To be eligible for benefits under the Social Security Act, a claimant must prove he or she is disabled. Pearsall v. Massanari, 274 F.3d 1211, 1217 (8th Cir. 2001); Baker v. Sec’y of Health & Human Servs., 955 F.2d 552, 555 (8th Cir. 1992). The Social Security Act defines as disabled a person who is unable “to engage in any substantial gainful activity by reason of any medically determinable physical or mental impairment which can be expected to result in death or which has lasted or can be expected to last for a continuous period of not less than 12 months.” 42 U.S.C. §§ 423(d)(1)(A); 1382c(a)(3)(A); see also Hurd v. Astrue, 621 F.3d 734, 738 (8th Cir. 2010). The impairment must be “of such severity that he [or she] is not only unable to do his [or her] previous work but cannot, considering his [or her] age, education, and work experience, engage in any other kind of substantial gainful work which exists in the national economy, regardless of whether such work exists in the immediate area in which he [or she] lives, or whether a specific job vacancy exists for him [or her], or whether he [or she] would be hired if he [or she] applied for work.” 42 U.S.C. §§ 423(d)(2)(A); 1382c(a)(3)(B).

         To determine whether a claimant is disabled, the Commissioner engages in a five-step evaluation process. 20 C.F.R. §§ 404.1520(a), 416.920(a); see also McCoy v. Astrue, 648 F.3d 605, 611 (8th Cir. 2011) (discussing the five-step process). At Step One, the Commissioner determines whether the claimant is currently engaging in “substantial gainful activity”; if so, then the claimant is not disabled. 20 C.F.R. §§ 404.1520(a)(4)(i), 416.920(a)(4)(i); McCoy, 648 F.3d at 611. At Step Two, the Commissioner determines whether the claimant has a severe impairment, which is “any impairment or combination of impairments which significantly limits [the claimant’s] physical or mental ability to do basic work activities”; if the claimant does not have a severe impairment, the claimant is not disabled. 20 C.F.R. §§ 404.1520(a)(4)(ii), 404.1520(c), 416.920(a)(4)(ii), 416.920(c); McCoy, 648 F.3d at 611. At Step Three, the Commissioner evaluates whether the claimant’s impairment meets or equals one of the impairments listed in 20 C.F.R. Part 404, Subpart P, Appendix 1 (the “listings”). 20 C.F.R. §§ 404.1520(a)(4)(iii), 416.920(a)(4)(iii); McCoy, 648 F.3d at 611. If the claimant has such an impairment, the Commissioner will find the claimant disabled; if not, the Commissioner proceeds with the rest of the five-step process. 20 C.F.R. §§ 404.1520(d), 416.920(d); McCoy, 648 F.3d at 611.

         Prior to Step Four, the Commissioner must assess the claimant’s “residual functional capacity” (“RFC”), which is “the most a claimant can do despite [his or her] limitations.” Moore v. Astrue, 572 F.3d 520, 523 (8th Cir. 2009) (citing 20 C.F.R. § 404.1545(a)(1)); see also 20 C.F.R. §§ 404.1520(e), 416.920(e), 416.945(a)(1). At Step Four, the Commissioner determines whether the claimant can return to his or her past relevant work, by comparing the claimant’s RFC with the physical and mental demands of the claimant’s past relevant work. 20 C.F.R. §§ 404.1520(a)(4)(iv), 404.1520(f), 416.920(a)(4)(iv), 416.920(f); McCoy, 648 F.3d at 611. If the claimant can perform his or her past relevant work, the claimant is not disabled; if the claimant cannot, the analysis proceeds to the next step. Id. At Step Five, the Commissioner considers the claimant’s RFC, age, education, and work experience to determine whether the claimant can make an adjustment to other work in the national economy; if the claimant cannot make an adjustment to other work, the claimant will be found disabled. 20 C.F.R. §§ 404.1520(a)(4)(v), 404.1520(g), 404.1560(c)(2), 416.920(a)(4)(v), 416.920(g), 416.960(c)(2); McCoy, 648 F.3d at 611.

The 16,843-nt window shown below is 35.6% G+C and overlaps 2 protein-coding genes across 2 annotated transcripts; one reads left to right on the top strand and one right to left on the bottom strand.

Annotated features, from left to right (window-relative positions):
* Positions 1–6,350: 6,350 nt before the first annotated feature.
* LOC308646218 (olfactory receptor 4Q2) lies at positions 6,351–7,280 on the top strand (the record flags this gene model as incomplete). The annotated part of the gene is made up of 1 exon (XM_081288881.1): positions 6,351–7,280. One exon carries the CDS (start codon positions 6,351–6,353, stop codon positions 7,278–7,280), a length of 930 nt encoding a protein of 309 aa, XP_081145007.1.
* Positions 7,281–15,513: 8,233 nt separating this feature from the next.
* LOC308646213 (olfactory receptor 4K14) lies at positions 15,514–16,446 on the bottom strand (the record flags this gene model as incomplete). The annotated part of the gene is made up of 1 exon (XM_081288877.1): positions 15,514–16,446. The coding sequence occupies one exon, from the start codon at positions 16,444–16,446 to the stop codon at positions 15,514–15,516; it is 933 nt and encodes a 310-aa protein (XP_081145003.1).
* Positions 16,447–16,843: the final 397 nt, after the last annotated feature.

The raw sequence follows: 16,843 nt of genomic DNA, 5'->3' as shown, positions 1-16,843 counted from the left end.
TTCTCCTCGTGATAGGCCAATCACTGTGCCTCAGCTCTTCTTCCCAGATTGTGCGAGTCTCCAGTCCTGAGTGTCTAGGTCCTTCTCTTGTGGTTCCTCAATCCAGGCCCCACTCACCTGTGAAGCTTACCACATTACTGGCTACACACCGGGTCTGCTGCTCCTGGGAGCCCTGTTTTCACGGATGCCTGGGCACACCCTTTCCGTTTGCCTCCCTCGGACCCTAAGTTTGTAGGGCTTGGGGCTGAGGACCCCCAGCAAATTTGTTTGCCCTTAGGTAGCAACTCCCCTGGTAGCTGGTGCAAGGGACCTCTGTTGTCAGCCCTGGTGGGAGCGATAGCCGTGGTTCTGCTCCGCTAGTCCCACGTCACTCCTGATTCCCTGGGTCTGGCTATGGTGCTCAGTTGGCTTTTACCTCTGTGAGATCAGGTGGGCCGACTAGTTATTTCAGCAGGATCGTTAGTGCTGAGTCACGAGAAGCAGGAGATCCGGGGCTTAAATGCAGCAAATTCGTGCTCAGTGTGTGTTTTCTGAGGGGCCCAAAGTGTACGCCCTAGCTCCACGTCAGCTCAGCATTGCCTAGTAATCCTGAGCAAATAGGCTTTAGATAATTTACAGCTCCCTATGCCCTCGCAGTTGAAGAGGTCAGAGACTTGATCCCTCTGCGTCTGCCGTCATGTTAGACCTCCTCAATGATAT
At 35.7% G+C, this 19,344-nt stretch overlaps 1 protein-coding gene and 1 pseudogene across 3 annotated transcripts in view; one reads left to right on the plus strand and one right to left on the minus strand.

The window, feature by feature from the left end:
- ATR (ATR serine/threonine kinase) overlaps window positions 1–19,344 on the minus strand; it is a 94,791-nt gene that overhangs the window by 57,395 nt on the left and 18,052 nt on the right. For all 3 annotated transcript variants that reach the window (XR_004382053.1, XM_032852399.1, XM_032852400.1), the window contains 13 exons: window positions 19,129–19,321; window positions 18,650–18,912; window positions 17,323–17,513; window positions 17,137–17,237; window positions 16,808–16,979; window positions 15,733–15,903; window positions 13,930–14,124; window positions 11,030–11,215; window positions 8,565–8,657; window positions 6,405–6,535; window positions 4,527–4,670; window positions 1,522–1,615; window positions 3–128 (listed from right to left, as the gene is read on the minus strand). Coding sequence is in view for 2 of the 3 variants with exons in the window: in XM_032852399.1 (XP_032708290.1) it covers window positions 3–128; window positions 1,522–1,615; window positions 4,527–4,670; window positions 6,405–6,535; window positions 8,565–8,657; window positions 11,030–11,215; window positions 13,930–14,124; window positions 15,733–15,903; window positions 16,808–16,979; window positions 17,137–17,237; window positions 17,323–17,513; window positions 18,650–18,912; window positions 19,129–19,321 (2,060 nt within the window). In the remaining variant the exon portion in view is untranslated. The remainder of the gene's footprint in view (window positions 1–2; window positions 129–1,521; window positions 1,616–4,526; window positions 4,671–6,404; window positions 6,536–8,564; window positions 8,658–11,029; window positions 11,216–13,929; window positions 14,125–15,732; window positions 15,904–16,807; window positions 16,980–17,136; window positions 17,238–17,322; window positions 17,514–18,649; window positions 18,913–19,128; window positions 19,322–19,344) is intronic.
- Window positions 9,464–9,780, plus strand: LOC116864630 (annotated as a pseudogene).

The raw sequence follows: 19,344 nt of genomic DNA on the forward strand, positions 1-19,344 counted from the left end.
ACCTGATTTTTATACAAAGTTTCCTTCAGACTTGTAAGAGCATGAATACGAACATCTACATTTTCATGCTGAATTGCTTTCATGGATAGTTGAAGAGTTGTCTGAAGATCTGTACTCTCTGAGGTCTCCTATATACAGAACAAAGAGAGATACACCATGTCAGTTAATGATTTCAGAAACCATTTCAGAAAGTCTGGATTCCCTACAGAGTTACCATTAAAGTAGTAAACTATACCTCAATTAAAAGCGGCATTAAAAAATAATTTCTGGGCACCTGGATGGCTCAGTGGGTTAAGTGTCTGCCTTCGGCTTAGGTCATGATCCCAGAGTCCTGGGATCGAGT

Through Step Four, the burden remains with the claimant to prove that he is disabled. Moore, 572 F.3d at 523. At Step Five, the burden shifts to the Commissioner to establish that, given the claimant’s RFC, age, education, and work experience, there are a significant number of other jobs in the national economy that the claimant can perform. Id.; Brock v. Astrue, 674 F.3d 1062, 1064 (8th Cir. 2012); 20 C.F.R. §§ 404.1560(c)(2), 416.960(c)(2).

         IV. The ALJ’s Decision

         Applying the foregoing five-step analysis, the ALJ here found that Bradley had not engaged in substantial gainful activity since December 15, 2013, the alleged onset date; that Bradley had the severe impairment of diabetes mellitus with polyneuropathy; and that Bradley did not have an impairment or combination of impairments that meets or medically equals the severity of one of the listed impairments ...